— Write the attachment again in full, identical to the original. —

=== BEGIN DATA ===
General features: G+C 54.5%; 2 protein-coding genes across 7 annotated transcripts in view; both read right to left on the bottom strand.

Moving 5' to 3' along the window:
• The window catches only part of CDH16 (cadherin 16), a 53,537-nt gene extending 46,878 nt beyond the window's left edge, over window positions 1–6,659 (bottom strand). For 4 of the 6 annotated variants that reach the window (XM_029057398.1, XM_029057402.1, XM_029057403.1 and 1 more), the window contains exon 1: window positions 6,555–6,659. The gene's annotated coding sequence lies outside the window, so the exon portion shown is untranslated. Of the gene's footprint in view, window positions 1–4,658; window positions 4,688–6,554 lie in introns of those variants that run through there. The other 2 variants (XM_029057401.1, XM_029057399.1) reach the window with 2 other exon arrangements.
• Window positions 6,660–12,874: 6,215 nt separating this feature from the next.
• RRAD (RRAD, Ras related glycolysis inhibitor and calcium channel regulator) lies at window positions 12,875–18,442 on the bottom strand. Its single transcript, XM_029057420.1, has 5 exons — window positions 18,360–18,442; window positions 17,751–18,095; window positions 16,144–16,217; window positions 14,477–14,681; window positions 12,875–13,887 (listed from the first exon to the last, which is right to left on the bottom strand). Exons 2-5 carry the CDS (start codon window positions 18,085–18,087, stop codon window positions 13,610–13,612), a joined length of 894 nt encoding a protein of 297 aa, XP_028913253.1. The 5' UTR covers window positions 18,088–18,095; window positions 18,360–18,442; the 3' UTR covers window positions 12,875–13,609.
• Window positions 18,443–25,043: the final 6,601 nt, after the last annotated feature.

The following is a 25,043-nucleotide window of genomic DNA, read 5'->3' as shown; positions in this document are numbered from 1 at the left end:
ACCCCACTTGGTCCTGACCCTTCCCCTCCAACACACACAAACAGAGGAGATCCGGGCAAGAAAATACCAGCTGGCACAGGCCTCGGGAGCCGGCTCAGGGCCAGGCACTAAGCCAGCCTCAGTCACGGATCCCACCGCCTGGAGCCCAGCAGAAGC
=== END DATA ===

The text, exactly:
General features: G+C 54.5%; 2 protein-coding genes across 7 annotated transcripts in view; both read right to left on the bottom strand.

Moving 5' to 3' along the window:
• The window catches only part of CDH16 (cadherin 16), a 53,537-nt gene extending 46,878 nt beyond the window's left edge, over window positions 1–6,659 (bottom strand). For 4 of the 6 annotated variants that reach the window (XM_029057398.1, XM_029057402.1, XM_029057403.1 and 1 more), the window contains exon 1: window positions 6,555–6,659. The gene's annotated coding sequence lies outside the window, so the exon portion shown is untranslated. Of the gene's footprint in view, window positions 1–4,658; window positions 4,688–6,554 lie in introns of those variants that run through there. The other 2 variants (XM_029057401.1, XM_029057399.1) reach the window with 2 other exon arrangements.
• Window positions 6,660–12,874: 6,215 nt separating this feature from the next.
• RRAD (RRAD, Ras related glycolysis inhibitor and calcium channel regulator) lies at window positions 12,875–18,442 on the bottom strand. Its single transcript, XM_029057420.1, has 5 exons — window positions 18,360–18,442; window positions 17,751–18,095; window positions 16,144–16,217; window positions 14,477–14,681; window positions 12,875–13,887 (listed from the first exon to the last, which is right to left on the bottom strand). Exons 2-5 carry the CDS (start codon window positions 18,085–18,087, stop codon window positions 13,610–13,612), a joined length of 894 nt encoding a protein of 297 aa, XP_028913253.1. The 5' UTR covers window positions 18,088–18,095; window positions 18,360–18,442; the 3' UTR covers window positions 12,875–13,609.
• Window positions 18,443–25,043: the final 6,601 nt, after the last annotated feature.

The following is a 25,043-nucleotide window of genomic DNA, read 5'->3' as shown; positions in this document are numbered from 1 at the left end:
ACCCCACTTGGTCCTGACCCTTCCCCTCCAACACACACAAACAGAGGAGATCCGGGCAAGAAAATACCAGCTGGCACAGGCCTCGGGAGCCGGCTCAGGGCCAGGCACTAAGCCAGCCTCAGTCACGGATCCCACCGCCTGGAGCCCAGCAGAAGC